This diet focuses on eating lots and lots of plant foods but being able to give in to a craving for a juicy burger if the urge hits. The flexitarian diet focuses more on addition than restriction, making it a lot easier to stick with (and, let’s be honest, a lot less of a “diet”).
We’re not talking about a fad diet that is hot right now but will be gone with the wind in a couple of years. In 2014, the word “flexitarian” was even added to the Oxford English Dictionary.
So what’s it like being a flexitarian? Let’s take a look at the levels of being a flexitarian, as laid out by RDN Dawn Jackson Blatner:
- Beginner flexitarian: If you’re just starting out on this diet plan, the aim is to give up meat two days per week. Then, limit overall meat consumption the other 5 days to 26 ounces total.
- Advanced flexitarian: You’re totally a meatless vegetarian 3-4 days of the week. The rest of the week, you’re having a max of 18 ounces of meat overall.
- Expert flexitarian: Meat-free is the way to be for 5 days of the week, but the other 2 days, you can consume up to 9 ounces of meat.
No matter what level you’re at in your flexitarian journey, the meat-eating days don’t have to be consecutive and can be spread out throughout the week.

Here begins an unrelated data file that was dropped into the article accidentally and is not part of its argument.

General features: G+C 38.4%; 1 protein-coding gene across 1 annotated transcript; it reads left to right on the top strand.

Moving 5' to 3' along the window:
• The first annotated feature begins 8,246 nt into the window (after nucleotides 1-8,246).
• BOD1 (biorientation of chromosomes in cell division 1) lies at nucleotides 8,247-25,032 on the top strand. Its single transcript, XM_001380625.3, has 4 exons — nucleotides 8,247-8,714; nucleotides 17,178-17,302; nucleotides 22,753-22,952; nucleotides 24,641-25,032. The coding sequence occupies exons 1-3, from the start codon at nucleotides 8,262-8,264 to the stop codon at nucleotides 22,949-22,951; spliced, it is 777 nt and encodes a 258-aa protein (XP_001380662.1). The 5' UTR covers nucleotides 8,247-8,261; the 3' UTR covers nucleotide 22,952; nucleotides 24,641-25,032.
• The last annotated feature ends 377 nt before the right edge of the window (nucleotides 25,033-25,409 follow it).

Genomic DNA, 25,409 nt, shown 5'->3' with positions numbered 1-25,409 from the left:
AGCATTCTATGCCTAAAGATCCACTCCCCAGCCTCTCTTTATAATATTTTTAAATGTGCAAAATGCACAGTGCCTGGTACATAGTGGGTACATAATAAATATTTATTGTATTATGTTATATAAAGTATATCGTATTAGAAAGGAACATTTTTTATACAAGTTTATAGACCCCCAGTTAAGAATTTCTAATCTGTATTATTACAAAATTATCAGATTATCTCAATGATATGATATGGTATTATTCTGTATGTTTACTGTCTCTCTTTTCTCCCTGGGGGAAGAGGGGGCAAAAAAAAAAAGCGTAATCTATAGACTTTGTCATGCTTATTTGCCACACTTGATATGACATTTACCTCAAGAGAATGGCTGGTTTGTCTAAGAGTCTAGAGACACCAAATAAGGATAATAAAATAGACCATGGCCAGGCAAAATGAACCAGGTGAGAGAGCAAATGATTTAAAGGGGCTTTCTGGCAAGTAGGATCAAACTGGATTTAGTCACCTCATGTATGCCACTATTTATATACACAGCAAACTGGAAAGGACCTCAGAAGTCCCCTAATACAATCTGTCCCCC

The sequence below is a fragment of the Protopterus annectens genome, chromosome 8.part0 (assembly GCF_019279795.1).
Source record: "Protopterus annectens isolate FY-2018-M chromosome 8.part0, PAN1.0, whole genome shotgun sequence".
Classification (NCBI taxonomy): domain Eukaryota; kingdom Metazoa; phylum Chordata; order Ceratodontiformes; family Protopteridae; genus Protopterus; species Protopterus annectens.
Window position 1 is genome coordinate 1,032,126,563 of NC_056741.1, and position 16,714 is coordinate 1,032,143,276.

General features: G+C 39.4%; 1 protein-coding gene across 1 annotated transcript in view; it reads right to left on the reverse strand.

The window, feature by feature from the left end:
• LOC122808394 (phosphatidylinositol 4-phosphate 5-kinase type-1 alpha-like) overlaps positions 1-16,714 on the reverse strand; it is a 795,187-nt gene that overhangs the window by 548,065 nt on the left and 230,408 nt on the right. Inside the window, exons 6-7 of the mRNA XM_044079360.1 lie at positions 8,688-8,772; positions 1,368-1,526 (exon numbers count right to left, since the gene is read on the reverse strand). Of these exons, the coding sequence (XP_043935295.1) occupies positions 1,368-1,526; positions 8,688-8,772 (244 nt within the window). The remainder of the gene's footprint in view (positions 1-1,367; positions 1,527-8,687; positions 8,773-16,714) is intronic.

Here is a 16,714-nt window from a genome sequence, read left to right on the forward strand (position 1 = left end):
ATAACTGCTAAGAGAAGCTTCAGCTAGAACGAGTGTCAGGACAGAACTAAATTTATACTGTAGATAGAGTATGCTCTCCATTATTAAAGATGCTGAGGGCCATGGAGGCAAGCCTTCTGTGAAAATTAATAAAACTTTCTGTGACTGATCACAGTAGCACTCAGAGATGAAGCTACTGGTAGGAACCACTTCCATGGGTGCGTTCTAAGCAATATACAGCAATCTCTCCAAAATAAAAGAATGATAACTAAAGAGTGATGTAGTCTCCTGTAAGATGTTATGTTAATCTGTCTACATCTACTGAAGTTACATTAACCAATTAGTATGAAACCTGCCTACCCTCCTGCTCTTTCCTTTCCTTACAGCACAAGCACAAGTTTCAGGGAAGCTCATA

How much does it cost?
A huge plus to the flexitarian diet is that it’s not a “brand” diet, so there’s no must-have exotic or expensive ingredients and supplements required to follow this way of eating.
Would it be better to spend a little more on organic foods, especially when it comes to the Dirty Dozen fruits and veggies? Sure, but it’s not a requirement of the diet.
Plus, eating more plant foods and less meat can actually save you money in the long run. Vegetables are often a couple of dollars versus the cost of high-quality meat, which can quickly run you over $10 for just one meal.
There are no hidden or surprise costs if you decide to become a flexitarian. You simply choose the healthy food you can afford and aim to eat more plant foods and less meat.
Am I supposed to exercise on the flexitarian diet?
As you know, exercise is a healthy addition to any and every way of eating.
Is hitting the gym or going for a run a must as a flexitarian? No — the flexitarian diet is simply a flexible way to eat and doesn’t “officially” need to be paired with exercise.
But again, it’s always a good idea to exercise regularly.
Potential Health Benefits of Going Flexitarian
The flexitarian diet’s potential advantages include a lowered risk of developing heart disease, diabetes, and obesity. Plus, you’ll be less likely to develop nutritional gaps compared to other more extreme diets, like the vegan diet or keto diet. A longer life may be a bonus as well!
Decreased Risk of Diabetes